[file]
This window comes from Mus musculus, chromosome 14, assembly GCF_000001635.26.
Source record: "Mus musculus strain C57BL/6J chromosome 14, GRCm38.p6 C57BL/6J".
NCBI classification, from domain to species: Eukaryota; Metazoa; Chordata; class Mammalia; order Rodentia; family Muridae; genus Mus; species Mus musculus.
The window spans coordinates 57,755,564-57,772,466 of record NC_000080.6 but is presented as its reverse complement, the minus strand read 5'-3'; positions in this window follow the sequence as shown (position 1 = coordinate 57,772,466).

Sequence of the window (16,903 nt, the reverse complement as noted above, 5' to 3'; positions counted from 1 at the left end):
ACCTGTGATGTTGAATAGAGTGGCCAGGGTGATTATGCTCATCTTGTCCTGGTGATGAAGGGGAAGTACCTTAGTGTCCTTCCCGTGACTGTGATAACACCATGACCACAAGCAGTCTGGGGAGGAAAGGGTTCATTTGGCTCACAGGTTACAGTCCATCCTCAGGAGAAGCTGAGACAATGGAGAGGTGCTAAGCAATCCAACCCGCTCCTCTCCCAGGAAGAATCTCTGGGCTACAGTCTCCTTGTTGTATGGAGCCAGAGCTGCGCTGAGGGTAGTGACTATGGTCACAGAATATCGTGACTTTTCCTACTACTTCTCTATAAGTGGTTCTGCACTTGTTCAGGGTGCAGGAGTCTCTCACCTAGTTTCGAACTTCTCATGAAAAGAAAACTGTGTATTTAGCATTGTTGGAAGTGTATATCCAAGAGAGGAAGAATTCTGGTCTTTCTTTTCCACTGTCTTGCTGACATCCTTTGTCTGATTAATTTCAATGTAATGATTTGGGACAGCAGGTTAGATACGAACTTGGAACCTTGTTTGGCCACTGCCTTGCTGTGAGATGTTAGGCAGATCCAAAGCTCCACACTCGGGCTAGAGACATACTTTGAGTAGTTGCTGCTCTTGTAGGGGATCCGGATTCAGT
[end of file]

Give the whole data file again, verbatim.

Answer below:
This window comes from Mus musculus, chromosome 14, assembly GCF_000001635.26.
Source record: "Mus musculus strain C57BL/6J chromosome 14, GRCm38.p6 C57BL/6J".
NCBI classification, from domain to species: Eukaryota; Metazoa; Chordata; class Mammalia; order Rodentia; family Muridae; genus Mus; species Mus musculus.
The window spans coordinates 57,755,564-57,772,466 of record NC_000080.6 but is presented as its reverse complement, the minus strand read 5'-3'; positions in this window follow the sequence as shown (position 1 = coordinate 57,772,466).

Sequence of the window (16,903 nt, the reverse complement as noted above, 5' to 3'; positions counted from 1 at the left end):
ACCTGTGATGTTGAATAGAGTGGCCAGGGTGATTATGCTCATCTTGTCCTGGTGATGAAGGGGAAGTACCTTAGTGTCCTTCCCGTGACTGTGATAACACCATGACCACAAGCAGTCTGGGGAGGAAAGGGTTCATTTGGCTCACAGGTTACAGTCCATCCTCAGGAGAAGCTGAGACAATGGAGAGGTGCTAAGCAATCCAACCCGCTCCTCTCCCAGGAAGAATCTCTGGGCTACAGTCTCCTTGTTGTATGGAGCCAGAGCTGCGCTGAGGGTAGTGACTATGGTCACAGAATATCGTGACTTTTCCTACTACTTCTCTATAAGTGGTTCTGCACTTGTTCAGGGTGCAGGAGTCTCTCACCTAGTTTCGAACTTCTCATGAAAAGAAAACTGTGTATTTAGCATTGTTGGAAGTGTATATCCAAGAGAGGAAGAATTCTGGTCTTTCTTTTCCACTGTCTTGCTGACATCCTTTGTCTGATTAATTTCAATGTAATGATTTGGGACAGCAGGTTAGATACGAACTTGGAACCTTGTTTGGCCACTGCCTTGCTGTGAGATGTTAGGCAGATCCAAAGCTCCACACTCGGGCTAGAGACATACTTTGAGTAGTTGCTGCTCTTGTAGGGGATCCGGATTCAGT